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Revista mexicana de astronomía y astrofísica

Print version ISSN 0185-1101

Rev. mex. astron. astrofis vol.55 n.1 México Apr. 2019

 

Articles

A solar mid-infrared telescope

J. E. Mendoza-Torres1 

J. S. Palacios-Fonseca2 

M. Velázquez-de-la-Rosa1 

P. Rodríguez-Montero1 

A. De-Roa-Campoy3 

E. Valadez-Campos3 

M. O. Arias-Estrada1 

J. Peña-Saint-Martín4 

B. Rodríguez-Pedroza1 

I. Gómez-Arista3 

M. Juárez-Gama5 

K. Gottschalk6 

I. C. Medina-Carrillo2 

1 Instituto Nacional de Astrofísica, Óptica y Electrónica, Puebla, México.

2 Universidad Autónoma de Nayarit, Nayarit, México.

3 Facultad de Ciencias de la Electrónica, Benemérita Universidad Autónoma de Puebla, Puebla, México.

4 Instituto de Astronomía, Universidad Nacional Autónoma de México, México.

5 Facultad de Físico-Matemáticas, Benemérita Universidad Autónoma de Puebla, Puebla, México.

6 Peace-Corps México, Querétaro, Qro., México.

ABSTRACT:

We developed a mid infrared (MIR) solar telescope, centered at 10µm. Various optical layouts were analyzed based on computer simulations and a Ritchey-Chretien 6-inches telescope was selected with a plate scale of 2.5′′/mm using a pyroelectric 4 × 16 pixels detector. The angular resolution is 36′′/pixel with a field of view of 9.6′ × 2.4′. Two germanium filters are used, one at the aperture of the telescope and another near its focal plane. The detector was characterized with a laboratory black-body. The count values follow a linear relation with the black-body temperature. The control systems for both the telescope and the detector were developed. Proper mechanical supports were designed for the filters, detector and electronics. The system has been integrated and a user interface was developed. Preliminary observations have been made giving a signal-to-noise ratio of ≈ 1000.

Key Words telescopes; Sun; general; Sun; infrared

RESUMEN:

Desarrollamos un telescopio solar en el infrarrojo medio (MIR), centrado en 10µm. Estudiamos varios diseños ópticos, con base en simulaciones de computadora y seleccionamos un telescopio Ritchey-Chretien de 6 pulgadas con escala de placa de 2.5′′/mm, con un detector piroeléctrico de 4 × 16 pixeles. La resolución angular es de 36′′/pixel con un campo de visión de 9.6′ × 2.4′. Se usan dos filtros de germanio, uno en la apertura del telescopio y otro cerca del plano focal. El detector se caracterizó con un cuerpo negro de laboratorio. Los valores, en cuentas, siguen una relación lineal con la temperatura del cuerpo negro. Se hicieron los sistemas de control del telescopio y del detector. Se diseñaron soportes mecánicos para los filtros, el detector y la electrónica. El sistema se integró y se hizo una interfaz para el usuario. Las observaciones preliminares muestran que se obtiene una relación señal a ruido de ≈ 1000.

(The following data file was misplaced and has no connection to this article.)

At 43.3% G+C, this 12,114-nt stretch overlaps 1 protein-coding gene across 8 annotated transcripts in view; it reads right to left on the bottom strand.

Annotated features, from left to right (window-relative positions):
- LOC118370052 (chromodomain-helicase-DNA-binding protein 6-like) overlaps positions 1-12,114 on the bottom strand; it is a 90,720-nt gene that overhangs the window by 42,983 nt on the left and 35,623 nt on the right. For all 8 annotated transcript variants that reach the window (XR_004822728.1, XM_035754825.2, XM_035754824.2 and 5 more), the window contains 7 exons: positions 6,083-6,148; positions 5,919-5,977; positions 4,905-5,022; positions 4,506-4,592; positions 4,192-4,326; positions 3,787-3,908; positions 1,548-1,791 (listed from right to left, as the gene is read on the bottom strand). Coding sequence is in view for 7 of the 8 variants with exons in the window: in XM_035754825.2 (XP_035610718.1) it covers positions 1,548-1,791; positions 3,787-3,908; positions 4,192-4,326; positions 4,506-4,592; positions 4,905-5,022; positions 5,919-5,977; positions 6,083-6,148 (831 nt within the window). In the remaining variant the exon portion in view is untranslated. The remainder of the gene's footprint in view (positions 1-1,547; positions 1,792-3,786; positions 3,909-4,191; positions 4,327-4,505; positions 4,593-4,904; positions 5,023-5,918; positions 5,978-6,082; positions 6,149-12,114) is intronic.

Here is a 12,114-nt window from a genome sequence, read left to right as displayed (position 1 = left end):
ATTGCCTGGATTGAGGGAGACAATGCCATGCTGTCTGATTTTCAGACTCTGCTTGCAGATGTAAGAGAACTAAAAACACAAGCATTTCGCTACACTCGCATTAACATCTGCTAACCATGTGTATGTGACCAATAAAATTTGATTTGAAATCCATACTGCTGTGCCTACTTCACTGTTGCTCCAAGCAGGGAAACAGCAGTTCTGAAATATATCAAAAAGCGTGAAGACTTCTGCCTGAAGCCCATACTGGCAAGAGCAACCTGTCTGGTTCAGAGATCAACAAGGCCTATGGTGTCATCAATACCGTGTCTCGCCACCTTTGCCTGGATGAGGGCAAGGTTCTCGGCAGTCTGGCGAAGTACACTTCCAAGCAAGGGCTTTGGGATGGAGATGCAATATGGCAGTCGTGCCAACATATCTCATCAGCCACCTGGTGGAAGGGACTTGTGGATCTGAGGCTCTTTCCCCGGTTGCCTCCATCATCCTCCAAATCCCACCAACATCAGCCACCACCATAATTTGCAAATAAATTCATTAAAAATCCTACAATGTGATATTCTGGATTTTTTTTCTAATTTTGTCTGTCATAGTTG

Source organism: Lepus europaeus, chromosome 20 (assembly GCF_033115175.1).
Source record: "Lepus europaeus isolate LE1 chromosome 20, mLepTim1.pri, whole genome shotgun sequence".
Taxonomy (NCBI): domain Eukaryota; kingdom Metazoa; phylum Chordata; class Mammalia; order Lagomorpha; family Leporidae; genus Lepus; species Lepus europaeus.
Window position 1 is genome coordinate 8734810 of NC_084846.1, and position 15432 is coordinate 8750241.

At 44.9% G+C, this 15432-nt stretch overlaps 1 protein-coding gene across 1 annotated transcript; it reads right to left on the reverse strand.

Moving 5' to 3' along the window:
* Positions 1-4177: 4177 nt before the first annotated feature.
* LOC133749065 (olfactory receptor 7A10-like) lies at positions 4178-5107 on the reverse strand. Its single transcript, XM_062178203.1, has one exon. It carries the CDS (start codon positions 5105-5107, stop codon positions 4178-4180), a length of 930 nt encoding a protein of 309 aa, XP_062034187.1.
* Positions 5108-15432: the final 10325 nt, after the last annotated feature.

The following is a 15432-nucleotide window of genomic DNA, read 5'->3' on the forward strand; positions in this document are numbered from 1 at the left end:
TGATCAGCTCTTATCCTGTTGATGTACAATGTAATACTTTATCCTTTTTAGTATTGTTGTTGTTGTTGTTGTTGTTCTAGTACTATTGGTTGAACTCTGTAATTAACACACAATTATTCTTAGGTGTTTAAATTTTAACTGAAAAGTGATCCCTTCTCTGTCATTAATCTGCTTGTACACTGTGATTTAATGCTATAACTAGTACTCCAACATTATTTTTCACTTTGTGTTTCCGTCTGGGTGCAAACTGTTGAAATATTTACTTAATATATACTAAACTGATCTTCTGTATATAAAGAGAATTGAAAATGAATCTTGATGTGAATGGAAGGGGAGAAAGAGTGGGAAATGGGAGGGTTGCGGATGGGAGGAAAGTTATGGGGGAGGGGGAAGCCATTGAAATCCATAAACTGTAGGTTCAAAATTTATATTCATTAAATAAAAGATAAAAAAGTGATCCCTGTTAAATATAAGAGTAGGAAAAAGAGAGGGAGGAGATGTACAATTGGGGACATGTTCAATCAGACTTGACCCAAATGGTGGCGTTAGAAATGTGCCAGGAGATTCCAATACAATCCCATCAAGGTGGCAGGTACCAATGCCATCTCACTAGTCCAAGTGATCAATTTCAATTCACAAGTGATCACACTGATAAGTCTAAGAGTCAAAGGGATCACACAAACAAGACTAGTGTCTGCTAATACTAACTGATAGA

1. Introduction

The Sun has been observed for several decades in many frequencies of the electromagnetic spectrum. The first reported studies of the Sun in the mid infrared range (MIR) were made in the seventies (Ohki & Hudson 1975). Among the results obtained in those years, it can be mentioned that low fluxes were found at the spot areas (Hudson 1975), which locates the origin of this emission in the low atmosphere, near the photosphere. During the following decades no devoted solar instruments were regularly operating at MIR and few observations were reported. The first reported MIR flare was a M7.9 GOES class, observed on March 13, 2012 at 10µ (30 THz) by Kaufman et al. (2013), and after that other flares (M2.0 and X2.0) were observed by Kaufmann et al. (2015). Recently, Penn et al. (2016) reported a C7.0 GOES class flare observed at 8.6 and 4.9µm. These flares were simultaneously detected at other wavelengths and it seems that the association between the MIR and white light emission is common.